Both Edwards Brothers Inc and Malloy Incorporated have long traditions of being family owned businesses in the Ann Arbor area. Over the years, each family has helped grow the respective businesses into the multimillion dollar organizations that they are today. In their own words, Herb Upton and Marty Edwards give some insight into how this was accomplished.
“I Think It’s the Right Move”
A quote from Herb Upton above sums up his thoughts on the merger between the two book printing companies. Herb helped grow then Malloy Lithographing Inc. from 500,000 dollars per year in revenue to over 35 million today. According to Upton, they accomplished this with a very “can do” workforce of resourceful people who made it work. He offers his golden rules for running a business.
Do the best job you can taking care of customers
“Customers are very hard to get and easy to lose and competitors are always around ready to take them away from you.” Upton also said that it’s important to build strong relationships built on trust with buyers: “If there’s an opportunity to help them out, to make them look good, it’s a smart thing to do.”
Take care of employees
“You need to be sensitive to employee needs, be supportive,” said Upton. “It’s a lot more pleasant to work in a place where people are happy. If people aren’t happy they’re disruptive, they’re not cooperative. If you can avoid all that stuff it’s not only a whole lot more pleasant place to work, it’s more productive.”
Focus on profitability
Upton believes that if you do a good job taking care of customers and employees, it goes a long way toward achieving profitability. Part of that formula involves having good people in supervision, which he feels Malloy has always had.
Final words from Upton on the merger
“The merger will bring some change; people should try to pull together and make things work. They should not think of themselves as Malloy people or Edwards people, bet as being all on one team now.”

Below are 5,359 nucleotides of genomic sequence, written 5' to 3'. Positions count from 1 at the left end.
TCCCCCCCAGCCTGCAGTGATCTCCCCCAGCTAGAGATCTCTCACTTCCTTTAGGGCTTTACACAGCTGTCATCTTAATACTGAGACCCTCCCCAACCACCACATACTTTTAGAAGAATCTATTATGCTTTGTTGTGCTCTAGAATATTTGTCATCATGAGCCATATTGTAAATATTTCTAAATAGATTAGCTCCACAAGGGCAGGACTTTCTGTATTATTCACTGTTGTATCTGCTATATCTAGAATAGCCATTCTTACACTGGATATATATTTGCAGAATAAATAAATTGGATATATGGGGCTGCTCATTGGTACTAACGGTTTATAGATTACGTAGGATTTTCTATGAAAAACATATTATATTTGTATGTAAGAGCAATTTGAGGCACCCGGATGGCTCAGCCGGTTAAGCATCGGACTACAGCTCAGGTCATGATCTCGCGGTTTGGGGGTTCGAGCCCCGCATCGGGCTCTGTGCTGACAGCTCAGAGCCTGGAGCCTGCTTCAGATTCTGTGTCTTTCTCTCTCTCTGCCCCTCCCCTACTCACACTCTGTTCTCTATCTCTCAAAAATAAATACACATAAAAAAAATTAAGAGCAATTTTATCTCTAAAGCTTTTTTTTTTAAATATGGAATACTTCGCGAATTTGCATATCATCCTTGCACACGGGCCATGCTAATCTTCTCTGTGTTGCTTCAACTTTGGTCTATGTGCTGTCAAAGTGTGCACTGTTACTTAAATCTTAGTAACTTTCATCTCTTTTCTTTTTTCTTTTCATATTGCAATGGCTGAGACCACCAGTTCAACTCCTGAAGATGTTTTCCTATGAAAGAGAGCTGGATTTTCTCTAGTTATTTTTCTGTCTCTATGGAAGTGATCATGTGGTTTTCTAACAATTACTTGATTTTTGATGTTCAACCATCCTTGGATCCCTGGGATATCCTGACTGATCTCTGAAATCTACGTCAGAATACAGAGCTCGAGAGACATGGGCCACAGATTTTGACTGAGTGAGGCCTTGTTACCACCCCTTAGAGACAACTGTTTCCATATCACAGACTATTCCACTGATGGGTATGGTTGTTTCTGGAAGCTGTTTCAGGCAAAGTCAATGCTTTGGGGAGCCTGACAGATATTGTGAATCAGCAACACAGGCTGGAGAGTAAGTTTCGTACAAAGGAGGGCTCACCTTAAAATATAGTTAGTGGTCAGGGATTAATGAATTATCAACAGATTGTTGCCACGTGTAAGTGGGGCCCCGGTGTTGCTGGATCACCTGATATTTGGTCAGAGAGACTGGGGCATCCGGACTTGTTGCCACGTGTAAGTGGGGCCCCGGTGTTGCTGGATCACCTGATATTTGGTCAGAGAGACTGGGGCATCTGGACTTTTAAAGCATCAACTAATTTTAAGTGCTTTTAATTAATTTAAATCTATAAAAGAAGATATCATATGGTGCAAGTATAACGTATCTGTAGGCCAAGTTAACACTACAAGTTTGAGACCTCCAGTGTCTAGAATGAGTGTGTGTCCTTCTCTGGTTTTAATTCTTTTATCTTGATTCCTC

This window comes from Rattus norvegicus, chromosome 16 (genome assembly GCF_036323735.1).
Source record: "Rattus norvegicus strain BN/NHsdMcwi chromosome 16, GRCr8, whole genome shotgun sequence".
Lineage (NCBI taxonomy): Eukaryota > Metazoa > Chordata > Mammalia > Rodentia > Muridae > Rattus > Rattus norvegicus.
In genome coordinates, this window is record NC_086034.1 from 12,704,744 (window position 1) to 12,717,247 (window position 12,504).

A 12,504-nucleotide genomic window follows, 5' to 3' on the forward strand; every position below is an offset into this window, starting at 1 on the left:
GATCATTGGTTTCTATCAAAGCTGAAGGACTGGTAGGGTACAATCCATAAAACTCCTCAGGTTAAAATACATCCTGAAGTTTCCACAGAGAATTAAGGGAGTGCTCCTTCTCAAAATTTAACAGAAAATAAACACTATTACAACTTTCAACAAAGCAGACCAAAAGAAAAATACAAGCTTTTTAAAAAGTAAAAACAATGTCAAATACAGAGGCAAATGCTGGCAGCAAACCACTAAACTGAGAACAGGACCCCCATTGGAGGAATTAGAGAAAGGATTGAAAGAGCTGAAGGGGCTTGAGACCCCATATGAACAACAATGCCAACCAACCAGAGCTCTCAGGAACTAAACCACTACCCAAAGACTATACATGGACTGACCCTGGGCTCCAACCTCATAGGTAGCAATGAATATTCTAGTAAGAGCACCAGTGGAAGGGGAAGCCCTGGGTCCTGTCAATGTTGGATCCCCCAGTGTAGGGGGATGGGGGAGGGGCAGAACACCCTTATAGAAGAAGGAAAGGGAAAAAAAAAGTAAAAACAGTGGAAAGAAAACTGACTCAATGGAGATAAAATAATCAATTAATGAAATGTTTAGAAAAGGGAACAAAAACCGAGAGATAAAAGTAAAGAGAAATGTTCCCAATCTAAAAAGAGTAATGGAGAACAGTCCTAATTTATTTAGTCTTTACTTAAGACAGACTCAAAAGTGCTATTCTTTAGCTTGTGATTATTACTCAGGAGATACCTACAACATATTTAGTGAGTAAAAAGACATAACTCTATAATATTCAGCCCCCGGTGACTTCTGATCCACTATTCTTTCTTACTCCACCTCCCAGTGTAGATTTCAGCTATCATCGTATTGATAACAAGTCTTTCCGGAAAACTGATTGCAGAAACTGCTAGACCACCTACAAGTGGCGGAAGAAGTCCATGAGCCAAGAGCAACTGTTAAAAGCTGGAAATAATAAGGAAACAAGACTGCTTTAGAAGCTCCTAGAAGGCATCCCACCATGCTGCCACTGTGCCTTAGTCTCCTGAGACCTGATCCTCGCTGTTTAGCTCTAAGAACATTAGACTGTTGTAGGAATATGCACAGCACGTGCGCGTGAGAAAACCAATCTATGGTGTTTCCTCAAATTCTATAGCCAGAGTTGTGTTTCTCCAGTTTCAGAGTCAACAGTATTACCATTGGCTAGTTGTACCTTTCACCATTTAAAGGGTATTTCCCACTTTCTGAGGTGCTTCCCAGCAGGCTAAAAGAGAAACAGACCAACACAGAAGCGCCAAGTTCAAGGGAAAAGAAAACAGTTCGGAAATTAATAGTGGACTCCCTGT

Teamwork Makes it Happen
You and I spend a high percentage of our waking hours at work, so I think most would agree that we would be wise to do what we can to make work a good experience for each of us. That suggests the question: How can we make EB a good experience?
Generally, psychologists and professionals in the management field talk about job enrichment, job security, job satisfaction, and a host of other elements that combine to make us feel “right” about our jobs at EB (or any other job for that matter).
There’s another slant worth exploring. If we can agree that it’s both an opportunity and our duty to serve customers, we can look at work from another point of view. Winning customers, satisfying them, and earning more of their business becomes the name of the game.
Winning customers is best accomplished through a team effort rather than as a result of a group of unrelated individual inputs. That’s what teamwork is all about. The Japanese have been very successful because they understand this fundamental of business. Every employee in many of their companies regards himself as a member of the team that exists to win and serve customers. The result? Fine products built at competitive prices, growth, job security, job enrichment, and job enlargement.
How do they do it? Is it merely because their culture is so different from ours that they build fine products and work well together? I doubt it. They win because they understand what work is all about—serving customers.
That’s no mystery. You know that and so do I. lately, it’s this very awareness and understanding among EB employees that has led to the excellent results we’ve been reporting during the recession.
Who is doing this? You are. You , your supervisors, fellow employees, and management. What does it all add up to? Very simply, a winning team. Your team.
Pictured above are John Edwards and Bill Upton. John is a 4th generation Edwards to be at the helm of the company. Bill is a 2nd generation Upton to be running Malloy Incorporated. Together the families open a new chapter in the book printing industry as Edwards Brothers Malloy.